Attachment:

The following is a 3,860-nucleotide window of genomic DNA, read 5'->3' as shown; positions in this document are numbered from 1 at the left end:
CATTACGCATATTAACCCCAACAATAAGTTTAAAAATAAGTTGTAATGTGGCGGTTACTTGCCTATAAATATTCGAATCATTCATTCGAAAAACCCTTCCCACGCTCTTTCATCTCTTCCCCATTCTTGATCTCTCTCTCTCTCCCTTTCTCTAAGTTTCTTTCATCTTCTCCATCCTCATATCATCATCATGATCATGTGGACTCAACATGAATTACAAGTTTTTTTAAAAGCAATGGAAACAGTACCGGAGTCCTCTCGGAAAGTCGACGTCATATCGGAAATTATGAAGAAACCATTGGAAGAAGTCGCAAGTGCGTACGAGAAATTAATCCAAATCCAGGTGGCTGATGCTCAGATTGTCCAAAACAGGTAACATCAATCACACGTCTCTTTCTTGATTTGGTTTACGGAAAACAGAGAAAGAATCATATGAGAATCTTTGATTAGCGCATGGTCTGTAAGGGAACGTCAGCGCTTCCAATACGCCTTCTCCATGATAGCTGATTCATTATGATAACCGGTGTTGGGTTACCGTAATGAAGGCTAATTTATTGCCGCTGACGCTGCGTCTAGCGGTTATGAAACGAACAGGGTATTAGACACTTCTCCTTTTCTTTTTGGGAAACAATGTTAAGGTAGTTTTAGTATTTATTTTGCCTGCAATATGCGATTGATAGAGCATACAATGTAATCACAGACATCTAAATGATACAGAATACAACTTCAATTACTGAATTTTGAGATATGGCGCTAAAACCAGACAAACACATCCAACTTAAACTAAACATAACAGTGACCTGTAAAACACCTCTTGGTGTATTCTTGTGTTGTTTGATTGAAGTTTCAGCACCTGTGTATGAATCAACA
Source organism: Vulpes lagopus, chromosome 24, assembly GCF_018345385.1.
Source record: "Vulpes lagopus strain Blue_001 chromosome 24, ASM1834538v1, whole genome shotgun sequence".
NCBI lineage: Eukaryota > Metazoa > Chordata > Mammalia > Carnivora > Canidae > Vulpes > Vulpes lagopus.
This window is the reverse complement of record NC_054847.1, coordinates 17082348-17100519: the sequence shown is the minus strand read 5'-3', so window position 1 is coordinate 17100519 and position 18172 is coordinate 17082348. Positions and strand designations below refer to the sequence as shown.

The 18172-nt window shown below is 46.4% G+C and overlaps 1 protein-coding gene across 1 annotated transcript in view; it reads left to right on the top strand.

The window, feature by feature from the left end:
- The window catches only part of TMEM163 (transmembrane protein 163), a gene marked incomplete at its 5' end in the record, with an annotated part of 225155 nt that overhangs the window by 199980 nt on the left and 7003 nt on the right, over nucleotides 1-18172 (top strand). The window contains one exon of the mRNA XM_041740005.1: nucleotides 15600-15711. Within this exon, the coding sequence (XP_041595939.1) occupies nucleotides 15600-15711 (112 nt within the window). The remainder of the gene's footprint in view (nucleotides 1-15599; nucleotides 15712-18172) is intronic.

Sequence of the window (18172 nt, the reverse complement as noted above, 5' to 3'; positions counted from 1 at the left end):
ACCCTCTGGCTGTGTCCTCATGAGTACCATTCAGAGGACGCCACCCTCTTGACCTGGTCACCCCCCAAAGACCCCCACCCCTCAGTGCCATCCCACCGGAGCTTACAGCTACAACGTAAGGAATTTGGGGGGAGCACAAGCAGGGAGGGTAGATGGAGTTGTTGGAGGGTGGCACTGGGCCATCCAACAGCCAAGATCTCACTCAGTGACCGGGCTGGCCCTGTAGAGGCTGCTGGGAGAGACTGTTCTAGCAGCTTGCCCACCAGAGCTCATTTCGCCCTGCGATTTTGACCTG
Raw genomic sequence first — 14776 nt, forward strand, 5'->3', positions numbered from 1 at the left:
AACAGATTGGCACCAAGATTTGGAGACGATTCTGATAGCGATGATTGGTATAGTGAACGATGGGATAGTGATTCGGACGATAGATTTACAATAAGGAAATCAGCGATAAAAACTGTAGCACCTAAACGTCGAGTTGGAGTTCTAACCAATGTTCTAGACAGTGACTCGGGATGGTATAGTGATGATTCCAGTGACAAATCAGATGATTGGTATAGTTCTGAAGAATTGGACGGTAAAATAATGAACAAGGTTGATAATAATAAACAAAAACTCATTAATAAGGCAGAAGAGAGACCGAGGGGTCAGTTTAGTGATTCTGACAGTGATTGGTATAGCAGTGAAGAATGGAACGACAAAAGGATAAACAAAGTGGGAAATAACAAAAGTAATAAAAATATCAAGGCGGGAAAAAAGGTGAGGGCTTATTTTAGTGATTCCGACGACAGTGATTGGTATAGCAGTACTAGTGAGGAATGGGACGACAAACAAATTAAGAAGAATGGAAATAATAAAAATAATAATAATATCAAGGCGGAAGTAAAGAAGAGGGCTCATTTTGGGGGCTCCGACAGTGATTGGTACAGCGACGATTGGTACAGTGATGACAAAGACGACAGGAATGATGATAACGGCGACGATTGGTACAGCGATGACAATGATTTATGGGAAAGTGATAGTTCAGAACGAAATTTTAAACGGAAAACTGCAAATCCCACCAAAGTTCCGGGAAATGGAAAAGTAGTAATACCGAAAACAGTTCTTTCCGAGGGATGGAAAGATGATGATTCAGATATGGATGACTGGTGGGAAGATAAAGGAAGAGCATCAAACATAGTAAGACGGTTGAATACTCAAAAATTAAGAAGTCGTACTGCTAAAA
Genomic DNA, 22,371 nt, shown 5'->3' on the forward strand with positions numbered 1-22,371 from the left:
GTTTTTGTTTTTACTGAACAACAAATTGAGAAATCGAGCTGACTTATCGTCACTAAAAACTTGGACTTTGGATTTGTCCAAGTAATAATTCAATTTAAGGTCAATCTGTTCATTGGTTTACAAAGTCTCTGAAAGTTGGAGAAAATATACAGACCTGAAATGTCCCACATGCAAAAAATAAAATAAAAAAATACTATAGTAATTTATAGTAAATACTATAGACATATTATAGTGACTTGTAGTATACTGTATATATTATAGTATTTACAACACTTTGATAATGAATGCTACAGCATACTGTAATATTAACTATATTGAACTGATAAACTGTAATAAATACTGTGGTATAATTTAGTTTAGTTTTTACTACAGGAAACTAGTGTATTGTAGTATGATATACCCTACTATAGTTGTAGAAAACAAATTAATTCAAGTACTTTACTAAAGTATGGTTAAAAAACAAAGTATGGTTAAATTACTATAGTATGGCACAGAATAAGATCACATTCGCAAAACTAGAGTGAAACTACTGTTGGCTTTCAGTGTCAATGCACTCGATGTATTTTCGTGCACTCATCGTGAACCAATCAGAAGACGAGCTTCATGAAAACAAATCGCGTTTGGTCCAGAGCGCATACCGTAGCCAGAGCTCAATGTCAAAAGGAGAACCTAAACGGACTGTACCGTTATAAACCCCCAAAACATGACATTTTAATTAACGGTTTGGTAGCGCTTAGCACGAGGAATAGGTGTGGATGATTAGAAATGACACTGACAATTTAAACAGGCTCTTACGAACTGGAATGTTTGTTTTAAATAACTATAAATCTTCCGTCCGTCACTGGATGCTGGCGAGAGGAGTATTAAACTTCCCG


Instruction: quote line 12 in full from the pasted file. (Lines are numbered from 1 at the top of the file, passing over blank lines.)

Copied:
Raw genomic sequence first — 14776 nt, forward strand, 5'->3', positions numbered from 1 at the left: